Protect yourself from Uralla’s Tap Water

After enduring months of drought and hazardous smoke from nearby bushfires (and with “day zero” approaching), the 2743 residents of Uralla, near Armidale in the NSW Northern Tablelands, were told there was an increased level of arsenic detected in what remained of the town’s water supply, which comes from the Kentucky Dam.

Uralla residents were initially told “significant progress” had been made to reduce arsenic levels. Then the mayor, Michael Pearce, announced he was looking at getting a $500,000 carbon filtration system put in place “within the next two weeks”.

Later that week, on January 16, Uralla Shire Council’s acting manager David Aber apologised to the community and announced the “do not drink” alert would be in place for at least the next 100 days to allow for installation of “a granulated activated carbon filter” and testing.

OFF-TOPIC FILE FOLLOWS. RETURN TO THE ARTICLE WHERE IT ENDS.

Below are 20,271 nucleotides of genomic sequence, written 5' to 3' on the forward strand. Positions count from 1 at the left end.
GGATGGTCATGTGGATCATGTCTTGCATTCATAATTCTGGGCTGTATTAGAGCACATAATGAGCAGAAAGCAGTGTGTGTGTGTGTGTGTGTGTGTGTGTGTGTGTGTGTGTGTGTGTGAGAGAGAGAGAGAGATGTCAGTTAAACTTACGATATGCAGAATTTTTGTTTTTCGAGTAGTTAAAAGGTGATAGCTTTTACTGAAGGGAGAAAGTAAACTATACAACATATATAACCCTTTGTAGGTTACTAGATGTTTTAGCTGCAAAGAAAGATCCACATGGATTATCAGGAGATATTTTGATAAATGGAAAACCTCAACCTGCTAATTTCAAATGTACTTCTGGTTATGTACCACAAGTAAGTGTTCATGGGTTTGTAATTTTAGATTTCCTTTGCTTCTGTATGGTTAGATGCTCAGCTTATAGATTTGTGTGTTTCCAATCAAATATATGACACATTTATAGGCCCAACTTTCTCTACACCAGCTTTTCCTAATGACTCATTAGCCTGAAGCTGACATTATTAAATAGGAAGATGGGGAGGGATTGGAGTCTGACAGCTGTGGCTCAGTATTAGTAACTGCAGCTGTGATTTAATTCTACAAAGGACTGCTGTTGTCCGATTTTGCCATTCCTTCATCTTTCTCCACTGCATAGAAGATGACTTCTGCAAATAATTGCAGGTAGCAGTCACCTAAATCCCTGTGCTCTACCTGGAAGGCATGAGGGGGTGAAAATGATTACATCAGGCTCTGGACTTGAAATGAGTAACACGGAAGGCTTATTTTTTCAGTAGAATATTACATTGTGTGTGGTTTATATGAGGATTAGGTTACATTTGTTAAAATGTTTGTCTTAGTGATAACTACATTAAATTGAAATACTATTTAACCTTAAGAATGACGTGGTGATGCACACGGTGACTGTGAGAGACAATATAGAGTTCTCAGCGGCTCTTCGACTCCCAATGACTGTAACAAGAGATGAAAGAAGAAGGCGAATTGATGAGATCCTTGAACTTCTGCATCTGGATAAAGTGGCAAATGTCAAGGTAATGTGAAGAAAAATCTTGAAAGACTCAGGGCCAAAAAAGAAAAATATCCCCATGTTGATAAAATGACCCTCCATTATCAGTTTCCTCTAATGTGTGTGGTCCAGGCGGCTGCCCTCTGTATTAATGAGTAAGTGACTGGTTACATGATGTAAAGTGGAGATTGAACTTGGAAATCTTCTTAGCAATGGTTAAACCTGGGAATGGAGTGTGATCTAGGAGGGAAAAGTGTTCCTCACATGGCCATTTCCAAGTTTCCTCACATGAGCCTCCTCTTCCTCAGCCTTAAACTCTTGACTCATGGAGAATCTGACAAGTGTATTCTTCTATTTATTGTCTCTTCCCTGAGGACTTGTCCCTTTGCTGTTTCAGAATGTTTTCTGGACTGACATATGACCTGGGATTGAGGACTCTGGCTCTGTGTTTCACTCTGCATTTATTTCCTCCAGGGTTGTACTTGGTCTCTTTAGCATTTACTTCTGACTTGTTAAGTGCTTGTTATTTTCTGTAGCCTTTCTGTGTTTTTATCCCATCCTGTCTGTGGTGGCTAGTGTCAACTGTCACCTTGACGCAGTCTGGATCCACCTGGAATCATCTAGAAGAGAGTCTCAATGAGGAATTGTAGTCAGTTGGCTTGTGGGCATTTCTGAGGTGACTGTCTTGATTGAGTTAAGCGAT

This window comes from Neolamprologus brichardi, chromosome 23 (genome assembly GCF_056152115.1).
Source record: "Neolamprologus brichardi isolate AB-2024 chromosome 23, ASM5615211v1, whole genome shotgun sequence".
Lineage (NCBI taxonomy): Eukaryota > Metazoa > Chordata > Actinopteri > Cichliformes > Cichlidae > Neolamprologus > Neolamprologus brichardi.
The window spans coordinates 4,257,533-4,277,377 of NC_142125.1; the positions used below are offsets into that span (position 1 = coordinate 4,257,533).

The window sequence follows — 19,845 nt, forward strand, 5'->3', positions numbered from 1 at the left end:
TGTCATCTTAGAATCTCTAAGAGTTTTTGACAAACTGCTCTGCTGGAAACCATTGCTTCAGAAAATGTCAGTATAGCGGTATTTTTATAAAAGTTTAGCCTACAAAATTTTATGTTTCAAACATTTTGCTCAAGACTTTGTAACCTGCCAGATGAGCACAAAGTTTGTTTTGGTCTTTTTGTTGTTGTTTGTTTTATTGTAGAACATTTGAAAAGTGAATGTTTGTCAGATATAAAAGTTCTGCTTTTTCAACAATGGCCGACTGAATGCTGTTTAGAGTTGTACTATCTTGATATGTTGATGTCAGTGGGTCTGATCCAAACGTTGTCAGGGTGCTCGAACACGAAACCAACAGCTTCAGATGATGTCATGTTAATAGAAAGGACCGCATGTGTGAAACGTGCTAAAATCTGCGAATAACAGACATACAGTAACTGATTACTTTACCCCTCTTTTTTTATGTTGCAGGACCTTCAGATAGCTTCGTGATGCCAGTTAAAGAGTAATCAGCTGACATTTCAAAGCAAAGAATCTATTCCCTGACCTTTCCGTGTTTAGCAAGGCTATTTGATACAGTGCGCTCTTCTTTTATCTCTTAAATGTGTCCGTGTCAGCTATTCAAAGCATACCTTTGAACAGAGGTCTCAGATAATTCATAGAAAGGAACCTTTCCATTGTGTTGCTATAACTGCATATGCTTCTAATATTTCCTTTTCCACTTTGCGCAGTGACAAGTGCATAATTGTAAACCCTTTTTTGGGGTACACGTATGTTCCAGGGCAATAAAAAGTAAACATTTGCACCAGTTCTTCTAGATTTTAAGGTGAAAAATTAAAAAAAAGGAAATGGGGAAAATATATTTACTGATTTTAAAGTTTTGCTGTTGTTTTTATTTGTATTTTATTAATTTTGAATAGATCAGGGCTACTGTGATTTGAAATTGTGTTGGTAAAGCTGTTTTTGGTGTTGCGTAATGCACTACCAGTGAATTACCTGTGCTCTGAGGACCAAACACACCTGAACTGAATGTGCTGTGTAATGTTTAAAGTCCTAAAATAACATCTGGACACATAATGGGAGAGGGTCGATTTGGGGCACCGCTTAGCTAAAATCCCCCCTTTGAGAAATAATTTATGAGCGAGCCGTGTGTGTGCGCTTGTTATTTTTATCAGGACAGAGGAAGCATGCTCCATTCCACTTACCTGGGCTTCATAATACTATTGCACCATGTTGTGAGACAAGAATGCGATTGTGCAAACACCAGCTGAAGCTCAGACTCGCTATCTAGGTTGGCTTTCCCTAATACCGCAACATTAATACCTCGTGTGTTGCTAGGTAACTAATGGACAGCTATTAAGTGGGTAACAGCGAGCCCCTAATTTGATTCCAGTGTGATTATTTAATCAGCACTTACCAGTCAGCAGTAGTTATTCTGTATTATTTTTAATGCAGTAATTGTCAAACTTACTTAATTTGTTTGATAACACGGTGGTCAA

More than a month later – two months after the original alert – Mr Marshall told local media he had not received any application for funding of the filter. “I’m as frustrated as anyone,” he said.

It’s not uncommon for some arsenic to be found in water, but prolonged exposure to higher levels in drinking water and food can cause skin lesions and cancer. The levels of 0.04 to 0.05 milligrams a litre were up to five times the 0.01 mg/L advised by the Australian Drinking Water Guidelines.

What are the Health Effects of Arsenic Exposure?

Arsenic and its compounds are considered poisonous and elemental arsenic is toxic and labeled as a group 1 carcinogen. Prolonged or heavy exposure can lead to Arsenicosis (Arsenic poisoning) and the development of malignant tumors of skin and lungs, heart disease, cramps, spasms, and effects on nervous system, such as night blindness.

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